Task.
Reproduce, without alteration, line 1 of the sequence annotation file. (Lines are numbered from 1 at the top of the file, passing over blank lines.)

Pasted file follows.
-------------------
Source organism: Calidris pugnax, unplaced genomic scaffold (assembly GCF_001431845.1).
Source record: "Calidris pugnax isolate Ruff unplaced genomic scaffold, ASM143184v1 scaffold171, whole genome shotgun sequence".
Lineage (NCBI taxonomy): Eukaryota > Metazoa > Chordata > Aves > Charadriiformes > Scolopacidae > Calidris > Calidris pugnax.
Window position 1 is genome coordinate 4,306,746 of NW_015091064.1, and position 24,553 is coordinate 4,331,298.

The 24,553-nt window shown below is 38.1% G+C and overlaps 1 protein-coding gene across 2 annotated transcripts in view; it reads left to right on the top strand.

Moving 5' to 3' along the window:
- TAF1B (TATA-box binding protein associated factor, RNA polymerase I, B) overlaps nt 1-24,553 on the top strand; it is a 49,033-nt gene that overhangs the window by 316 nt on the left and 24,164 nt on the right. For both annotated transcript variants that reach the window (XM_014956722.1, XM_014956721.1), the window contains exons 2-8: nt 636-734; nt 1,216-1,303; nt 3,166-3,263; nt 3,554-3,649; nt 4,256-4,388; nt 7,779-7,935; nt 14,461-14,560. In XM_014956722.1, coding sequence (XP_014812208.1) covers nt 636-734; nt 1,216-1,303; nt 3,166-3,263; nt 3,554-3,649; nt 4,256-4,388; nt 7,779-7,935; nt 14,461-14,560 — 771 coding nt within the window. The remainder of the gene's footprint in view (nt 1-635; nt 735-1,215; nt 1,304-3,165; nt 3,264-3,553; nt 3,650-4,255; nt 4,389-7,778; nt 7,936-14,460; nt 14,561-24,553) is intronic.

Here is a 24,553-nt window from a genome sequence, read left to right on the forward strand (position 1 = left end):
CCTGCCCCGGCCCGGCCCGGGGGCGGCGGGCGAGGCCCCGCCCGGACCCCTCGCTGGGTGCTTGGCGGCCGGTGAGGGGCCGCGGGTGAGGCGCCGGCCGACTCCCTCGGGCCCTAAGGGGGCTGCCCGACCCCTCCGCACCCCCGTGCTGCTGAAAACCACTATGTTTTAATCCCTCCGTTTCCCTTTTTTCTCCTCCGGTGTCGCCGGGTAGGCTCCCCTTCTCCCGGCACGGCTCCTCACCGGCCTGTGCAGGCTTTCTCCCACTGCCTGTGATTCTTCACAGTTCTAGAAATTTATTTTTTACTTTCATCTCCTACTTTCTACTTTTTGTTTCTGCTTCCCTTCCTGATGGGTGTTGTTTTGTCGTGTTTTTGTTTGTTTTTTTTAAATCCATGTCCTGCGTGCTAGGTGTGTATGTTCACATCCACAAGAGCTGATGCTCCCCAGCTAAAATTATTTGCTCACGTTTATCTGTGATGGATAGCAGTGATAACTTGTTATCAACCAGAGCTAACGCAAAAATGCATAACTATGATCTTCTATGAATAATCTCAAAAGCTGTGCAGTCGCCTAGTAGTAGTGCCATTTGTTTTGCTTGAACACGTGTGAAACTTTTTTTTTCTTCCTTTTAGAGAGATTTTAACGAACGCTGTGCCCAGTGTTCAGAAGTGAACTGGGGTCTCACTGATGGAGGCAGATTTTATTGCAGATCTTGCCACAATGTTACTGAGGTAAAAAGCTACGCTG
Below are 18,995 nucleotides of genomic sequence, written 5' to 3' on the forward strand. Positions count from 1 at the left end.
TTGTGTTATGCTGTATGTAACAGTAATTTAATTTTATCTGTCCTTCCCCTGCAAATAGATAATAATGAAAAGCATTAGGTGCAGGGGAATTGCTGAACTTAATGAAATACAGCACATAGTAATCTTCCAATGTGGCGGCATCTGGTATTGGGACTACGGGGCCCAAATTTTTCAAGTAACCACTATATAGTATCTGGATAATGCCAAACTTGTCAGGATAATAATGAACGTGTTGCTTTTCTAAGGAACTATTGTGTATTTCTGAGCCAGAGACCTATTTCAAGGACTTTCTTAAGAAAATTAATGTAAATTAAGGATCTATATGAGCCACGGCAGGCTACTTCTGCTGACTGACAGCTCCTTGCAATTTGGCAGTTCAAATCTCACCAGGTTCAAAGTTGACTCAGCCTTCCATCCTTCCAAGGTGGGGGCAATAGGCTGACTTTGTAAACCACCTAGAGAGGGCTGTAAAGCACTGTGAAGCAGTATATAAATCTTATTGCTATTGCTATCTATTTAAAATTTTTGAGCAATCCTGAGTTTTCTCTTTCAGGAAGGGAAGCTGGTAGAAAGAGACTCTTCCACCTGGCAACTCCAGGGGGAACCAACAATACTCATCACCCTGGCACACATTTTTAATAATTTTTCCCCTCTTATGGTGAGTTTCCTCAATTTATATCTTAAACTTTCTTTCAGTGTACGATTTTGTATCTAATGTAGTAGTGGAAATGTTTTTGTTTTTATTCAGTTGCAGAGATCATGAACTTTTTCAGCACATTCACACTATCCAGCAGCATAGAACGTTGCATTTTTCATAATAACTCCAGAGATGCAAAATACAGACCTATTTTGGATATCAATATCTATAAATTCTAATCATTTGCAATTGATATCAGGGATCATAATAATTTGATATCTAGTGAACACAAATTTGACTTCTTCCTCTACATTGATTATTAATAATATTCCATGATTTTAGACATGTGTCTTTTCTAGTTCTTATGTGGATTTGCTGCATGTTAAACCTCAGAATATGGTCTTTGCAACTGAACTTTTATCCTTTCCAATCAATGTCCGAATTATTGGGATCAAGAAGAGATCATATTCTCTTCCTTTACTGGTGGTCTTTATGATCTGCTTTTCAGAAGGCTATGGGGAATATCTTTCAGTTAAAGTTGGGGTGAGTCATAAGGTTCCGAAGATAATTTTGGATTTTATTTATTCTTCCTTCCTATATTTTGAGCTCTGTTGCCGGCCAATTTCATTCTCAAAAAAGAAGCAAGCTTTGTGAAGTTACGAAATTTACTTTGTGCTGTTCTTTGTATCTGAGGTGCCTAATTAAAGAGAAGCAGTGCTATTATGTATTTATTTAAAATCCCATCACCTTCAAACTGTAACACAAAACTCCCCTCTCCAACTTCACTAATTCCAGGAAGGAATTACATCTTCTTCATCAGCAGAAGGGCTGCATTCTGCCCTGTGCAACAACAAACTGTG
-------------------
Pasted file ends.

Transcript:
Source organism: Calidris pugnax, unplaced genomic scaffold (assembly GCF_001431845.1).